In all, “Aeon Flux” is not exactly a waste of six bucks. It’s got spunk, which can be said of fewer and fewer Hollywood movies these days, plus a few clever twists on the old line (as in: a woman who has had her feet replaced with hands to make her a better killer and a fortress guarded solely by aggressive, genetically modified plants). Unless you’re a hard-core sci-fi fan, however — or simply interested in the many twists and turns of Charlize Theron’s very promising career — you might look elsewhere for a good time.

Though Market Street cinema is the place in town to catch deep, far-reaching films, you don’t see a lot of kids hanging out there.

That might change this week, however, with the opening of the film “Mirrormask.” A beautiful and strange film, with a 15-year-old protagonist and the same kind of down-the-rabbit-hole plot that drives movies and books like “Harry Potter,” “The Chronicles of Narnia,” “The Wizard of Oz” and (most notably, in this case) “Alice in Wonderland,” “Mirrormask” is sure to fascinate adults and older teens, especially those who have cut their teeth on sci-fi and fantasy.

Stephanie Leonidas plays Helena, a prolific young artist who would rather lie on her bed all day and draw instead of performing in the small circus her parents own. After Stephanie fights with her mother, Joanne (Gina McKee), Joanne drops over in a dead faint, and is rushed to the hospital. The prognosis isn’t good, and doctors tell the family they will have to operate (though we never quite figure out what’s wrong with her, a nagging little plot hole). Helena blames herself.

That night, soon after climbing into bed, Helena finds herself whisked away — “Wizard of Oz” style — to a fabulous kingdom that seems to be based on her drawings. It’s a surreal place — with books that float back to the library if you convince them they’re unappreciated, inhabitants made of old shoes, and man-eating sphinxes that can only be satisfied with riddles.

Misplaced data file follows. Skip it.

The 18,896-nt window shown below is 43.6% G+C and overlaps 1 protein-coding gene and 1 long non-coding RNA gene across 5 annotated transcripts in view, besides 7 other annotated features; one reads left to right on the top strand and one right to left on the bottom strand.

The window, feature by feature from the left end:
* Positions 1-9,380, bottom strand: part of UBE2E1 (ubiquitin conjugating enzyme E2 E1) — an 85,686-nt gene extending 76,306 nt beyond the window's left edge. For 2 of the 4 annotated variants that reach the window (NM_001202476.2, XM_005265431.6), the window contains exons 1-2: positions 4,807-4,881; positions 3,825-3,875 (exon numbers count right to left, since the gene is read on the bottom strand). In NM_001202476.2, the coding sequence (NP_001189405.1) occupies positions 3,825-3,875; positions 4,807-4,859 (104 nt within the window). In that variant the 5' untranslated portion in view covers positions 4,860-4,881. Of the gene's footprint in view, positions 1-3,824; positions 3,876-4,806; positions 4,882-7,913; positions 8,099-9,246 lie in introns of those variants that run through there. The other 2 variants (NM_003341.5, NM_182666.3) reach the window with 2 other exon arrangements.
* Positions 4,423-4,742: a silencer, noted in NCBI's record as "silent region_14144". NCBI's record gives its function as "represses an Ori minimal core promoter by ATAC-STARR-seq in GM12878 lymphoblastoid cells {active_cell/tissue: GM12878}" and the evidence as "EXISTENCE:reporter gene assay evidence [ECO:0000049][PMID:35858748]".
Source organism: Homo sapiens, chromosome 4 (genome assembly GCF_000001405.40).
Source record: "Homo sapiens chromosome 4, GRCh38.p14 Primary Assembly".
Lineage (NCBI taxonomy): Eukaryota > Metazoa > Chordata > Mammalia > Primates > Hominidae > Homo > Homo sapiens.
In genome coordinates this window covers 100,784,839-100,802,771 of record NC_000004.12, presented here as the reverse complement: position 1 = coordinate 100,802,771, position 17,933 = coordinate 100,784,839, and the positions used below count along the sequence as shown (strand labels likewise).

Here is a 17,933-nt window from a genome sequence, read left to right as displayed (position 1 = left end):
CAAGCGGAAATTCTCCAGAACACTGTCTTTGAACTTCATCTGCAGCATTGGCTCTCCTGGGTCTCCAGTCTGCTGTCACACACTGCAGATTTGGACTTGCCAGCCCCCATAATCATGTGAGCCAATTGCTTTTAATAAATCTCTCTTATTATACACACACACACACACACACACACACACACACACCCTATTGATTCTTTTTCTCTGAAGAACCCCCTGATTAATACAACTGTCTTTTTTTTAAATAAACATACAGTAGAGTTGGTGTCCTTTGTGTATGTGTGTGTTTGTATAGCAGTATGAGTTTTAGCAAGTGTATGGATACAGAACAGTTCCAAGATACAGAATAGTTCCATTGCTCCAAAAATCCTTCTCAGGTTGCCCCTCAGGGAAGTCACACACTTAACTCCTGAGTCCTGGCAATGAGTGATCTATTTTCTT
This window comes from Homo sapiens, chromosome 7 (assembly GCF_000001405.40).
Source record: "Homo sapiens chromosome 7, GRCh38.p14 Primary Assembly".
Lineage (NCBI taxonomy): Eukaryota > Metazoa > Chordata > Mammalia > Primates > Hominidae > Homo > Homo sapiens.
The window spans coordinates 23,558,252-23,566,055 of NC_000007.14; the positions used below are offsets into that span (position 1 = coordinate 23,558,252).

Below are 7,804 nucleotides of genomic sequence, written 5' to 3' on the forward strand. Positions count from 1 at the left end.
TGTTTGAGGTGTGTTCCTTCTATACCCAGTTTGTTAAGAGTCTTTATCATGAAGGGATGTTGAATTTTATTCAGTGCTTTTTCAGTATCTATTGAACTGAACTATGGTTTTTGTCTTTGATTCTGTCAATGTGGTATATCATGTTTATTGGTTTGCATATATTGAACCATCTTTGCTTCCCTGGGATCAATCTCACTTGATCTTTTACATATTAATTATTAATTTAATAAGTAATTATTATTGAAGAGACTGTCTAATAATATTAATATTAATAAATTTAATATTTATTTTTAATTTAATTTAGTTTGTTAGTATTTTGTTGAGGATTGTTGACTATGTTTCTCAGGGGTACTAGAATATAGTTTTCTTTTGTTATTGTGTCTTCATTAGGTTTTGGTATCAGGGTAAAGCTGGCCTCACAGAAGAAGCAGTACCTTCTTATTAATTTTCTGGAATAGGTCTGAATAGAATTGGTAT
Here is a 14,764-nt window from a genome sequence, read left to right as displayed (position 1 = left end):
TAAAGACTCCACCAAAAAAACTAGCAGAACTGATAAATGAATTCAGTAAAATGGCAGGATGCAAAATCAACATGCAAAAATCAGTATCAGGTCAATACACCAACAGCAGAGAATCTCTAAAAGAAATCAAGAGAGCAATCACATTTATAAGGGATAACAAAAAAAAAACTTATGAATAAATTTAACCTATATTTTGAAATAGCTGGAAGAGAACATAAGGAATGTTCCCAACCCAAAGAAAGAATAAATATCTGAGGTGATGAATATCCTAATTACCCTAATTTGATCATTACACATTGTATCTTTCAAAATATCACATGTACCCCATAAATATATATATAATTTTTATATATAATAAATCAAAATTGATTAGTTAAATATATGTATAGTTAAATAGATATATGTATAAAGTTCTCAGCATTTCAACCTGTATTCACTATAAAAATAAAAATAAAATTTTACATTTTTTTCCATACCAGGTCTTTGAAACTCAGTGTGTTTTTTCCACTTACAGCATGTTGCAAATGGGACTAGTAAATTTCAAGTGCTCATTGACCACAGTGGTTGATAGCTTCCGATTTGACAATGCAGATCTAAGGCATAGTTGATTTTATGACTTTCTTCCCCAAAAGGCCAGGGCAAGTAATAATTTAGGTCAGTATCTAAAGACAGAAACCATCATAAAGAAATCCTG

Cool as it is, Helena finds that the kingdom has a problem: The queen is asleep, apparently enchanted by a princess from a neighboring dark kingdom — a girl who happens to look just like Helena. What’s worse, dark shadows are creeping across the land, turning anyone they touch into black glass. To save the queen and her mother, Helena and her reluctant guide Valentine (Rob Brydon) must go on a quest to find the fabled Mirrormask, which has the power to set things right.

That’s a long synopsis, but it isn’t half as detailed as “Mirrormask” deserves. This is a movie with “cult favorite” written all over it — too quirky for the majority, just quirky enough for the alternative comic book fiends. Written and directed by graphic novel and comic book artists Dave McKean and Neil Gaiman, the world of “Mirrormask” has to be seen to be believed. Though the plot is undeniably hammy at points, this is mostly a film that begs to be looked at. Flickering, odd, sepia-toned, the movie reminds the viewer of the earliest films of Thomas Edison, and that’s even before the bizarre creatures of “Mirrormask” come onstage.

Sure, “Mirrormask” isn’t everybody’s cup of tea. If, however, you’re looking for something completely different this weekend, it’s a good bet.